My Body by Emily Ratajkowski Review

Emily Ratajkowski's take on sexuality, female empowerment, body image and society's fixation with women's body.

I just finished reading the book ''My Body'' by Emily Ratajkowski, a well-known model, actress, and activist, and now a writer. Or for many people, ''the topless girl'' from the the music video for Robin Thicke's controversial 2013 song “Blurred Lines.” Later, in "My Body," Ratajkowski confesses to having been assaulted by Robin Thicke on the set of "Blurred Lines," recalls how she felt throughout the music video's filming and writes, “With that one gesture, Robin Thicke had reminded everyone on set that we women weren’t actually in charge. I didn’t have any real power as the naked girl dancing around in his music video. I was nothing more than the hired mannequin.” 

The book examines female empowerment, body image, and the importance of self-expression, as well as the fetishization of girls, society's fixation with women's sexuality, and the bizarre dynamics of the fashion and cinema industries. She examines such issues by reflecting on her personal, professional, and life experiences. 

It all began with her 2020 article, "Buying Myself Back," which she wrote for New York magazine. She asks herself, "When does a model own her own image?" after finding out that she was being sued for posting a paparazzi-taken photo of herself on Instagram. In the article, Emily talks about possession of her body image, how she felt about her Instagram pictures being sold without her permission in the photographic series "Instagram Paintings" by Richard Prince, and her unpleasant recollections of her ex-boyfriend exposing her personal images. She looks back at all of her memories in the essay and says ''All these men some of whom I knew intimately and others I'd never met, were debating who owned an image of me.'' 

Like in ''Buying Myself Back'', much of the essays discuss the ways her body has been violated, and the power dynamics that her body is subject to as a model from predatory photographers to billionaire princes paying for her company. In this book Ratajkowski attempts to gain ultimate control over the sale of her image; power; and money, and she says that she found some kind of empowerment in her sexuality. “All women are objectified and sexualized to some degree, I figured, so I might as well do it on my own terms. I thought that there was power in my ability to choose to do so.” Ratajkowksi writes. She is self-aware that she is part of a corrupt system and she writes ''anyone who participates is just as guilty as I am.’' She admits that by capitalizing on her body, she has the money, opportunities, and privilege that she has now. However, there is a dilemma, Emily criticizes the beauty and fashion industries in which women’s bodies are commodified under capitalism but later she says that she is just using all of these oppressive systems for her personal wealth and still an active participant in these systems. In one essay, she expresses ethical and moral concerns about a paid vacation at a five-star hotel resort in the Maldives, claiming that she is different from ‘those rich privileged people’ when really she is one of 'those rich privileged people', Therefore, one cannot help but feel that this is complete hypocrisy yet Emily rejects this criticism by claiming that she is just ''trying to succeed in a capitalist system, but that doesn’t mean I like the game,’' That is one of the central themes of the book, she argues that beauty can be powerful, but it is not a force that she is allowed to have control over. She writes that '‘Whatever influence and status I’ve gained were only granted to me because I appealed to men. My position brought me in close proximity to wealth and power and brought me some autonomy, but it hasn’t resulted in true empowerment.’'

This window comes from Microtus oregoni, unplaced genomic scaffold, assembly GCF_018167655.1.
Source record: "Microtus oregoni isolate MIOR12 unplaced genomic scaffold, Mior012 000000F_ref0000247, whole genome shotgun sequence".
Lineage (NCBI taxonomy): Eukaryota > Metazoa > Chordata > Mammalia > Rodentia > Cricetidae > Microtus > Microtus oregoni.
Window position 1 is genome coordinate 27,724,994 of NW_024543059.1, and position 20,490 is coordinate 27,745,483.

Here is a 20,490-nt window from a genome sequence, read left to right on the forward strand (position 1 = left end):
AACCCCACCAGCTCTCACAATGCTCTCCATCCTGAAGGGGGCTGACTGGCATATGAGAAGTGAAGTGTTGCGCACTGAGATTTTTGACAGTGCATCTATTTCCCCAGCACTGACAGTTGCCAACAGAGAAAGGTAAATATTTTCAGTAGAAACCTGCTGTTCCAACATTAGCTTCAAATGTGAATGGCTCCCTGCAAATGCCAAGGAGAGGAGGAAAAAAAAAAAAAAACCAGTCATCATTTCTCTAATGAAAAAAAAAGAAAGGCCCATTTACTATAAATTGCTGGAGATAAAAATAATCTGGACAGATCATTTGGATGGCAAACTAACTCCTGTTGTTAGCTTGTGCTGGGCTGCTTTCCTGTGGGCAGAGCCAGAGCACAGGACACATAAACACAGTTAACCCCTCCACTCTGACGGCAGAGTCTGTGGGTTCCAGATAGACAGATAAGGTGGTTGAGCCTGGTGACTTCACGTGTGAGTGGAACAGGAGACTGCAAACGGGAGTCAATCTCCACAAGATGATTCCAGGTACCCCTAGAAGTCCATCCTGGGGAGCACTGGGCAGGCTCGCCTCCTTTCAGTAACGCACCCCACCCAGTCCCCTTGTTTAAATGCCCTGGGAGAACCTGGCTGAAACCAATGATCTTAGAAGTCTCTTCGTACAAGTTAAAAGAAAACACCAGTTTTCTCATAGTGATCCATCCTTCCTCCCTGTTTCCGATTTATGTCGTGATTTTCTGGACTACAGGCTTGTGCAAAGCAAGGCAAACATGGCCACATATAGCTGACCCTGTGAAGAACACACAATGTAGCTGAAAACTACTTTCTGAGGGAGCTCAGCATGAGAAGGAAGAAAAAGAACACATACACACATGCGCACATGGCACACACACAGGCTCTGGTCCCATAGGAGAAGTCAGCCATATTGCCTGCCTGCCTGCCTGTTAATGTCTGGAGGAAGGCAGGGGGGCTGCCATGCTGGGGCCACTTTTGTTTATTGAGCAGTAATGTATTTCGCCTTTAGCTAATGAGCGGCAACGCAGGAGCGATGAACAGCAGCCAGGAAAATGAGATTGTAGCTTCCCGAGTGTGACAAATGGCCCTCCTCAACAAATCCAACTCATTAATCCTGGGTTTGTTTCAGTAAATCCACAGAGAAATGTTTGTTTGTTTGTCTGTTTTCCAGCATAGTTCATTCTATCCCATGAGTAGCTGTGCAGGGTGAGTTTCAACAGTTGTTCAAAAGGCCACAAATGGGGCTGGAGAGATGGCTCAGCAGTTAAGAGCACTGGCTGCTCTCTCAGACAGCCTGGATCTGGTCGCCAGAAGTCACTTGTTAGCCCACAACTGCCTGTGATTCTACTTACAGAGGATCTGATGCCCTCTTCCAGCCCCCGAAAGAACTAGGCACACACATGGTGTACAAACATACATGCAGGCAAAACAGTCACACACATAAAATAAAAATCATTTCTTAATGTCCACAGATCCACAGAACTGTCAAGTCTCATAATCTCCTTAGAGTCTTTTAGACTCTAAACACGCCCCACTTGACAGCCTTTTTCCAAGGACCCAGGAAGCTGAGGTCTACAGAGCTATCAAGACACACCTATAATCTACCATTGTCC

However, this is neither a book on feminism as it was advertised nor is it ''empowering for all women''. Ratajkowski does not unpack such complex issues as objectification and feminist ideology, and the book is exclusively empowering to her. Her career has been based on Eurocentric beauty standards, and her success promotes unattainable standards of beauty, yet she never seems to ponder how her impact may contribute to body image and self-esteem issues among women and girls. She never questions her significance in the industry. As such, it is best to evaluate this book only as Emily's memoir, in which she reveals some of the most intimate parts of her life sets out to figure out her worldview, and challenges the numerous contradictions she lives and profits from. There may be a lack of multidimensional thinking and the female gaze is rarely explored by her, it is important to note that Ratajkowski is an excellent and authentic writer. Some, if not all, of her experiences are relatable. Sexualization, commodification, and disrespect from countless men throughout her career are everyday occurrences for a modern woman. Emily Ratajowski, I believe, manages to reclaim control of her body's narrative and proves that she is more than merely "a body." Overall, it's a thought-provoking and well-read book that I wholeheartedly recommend.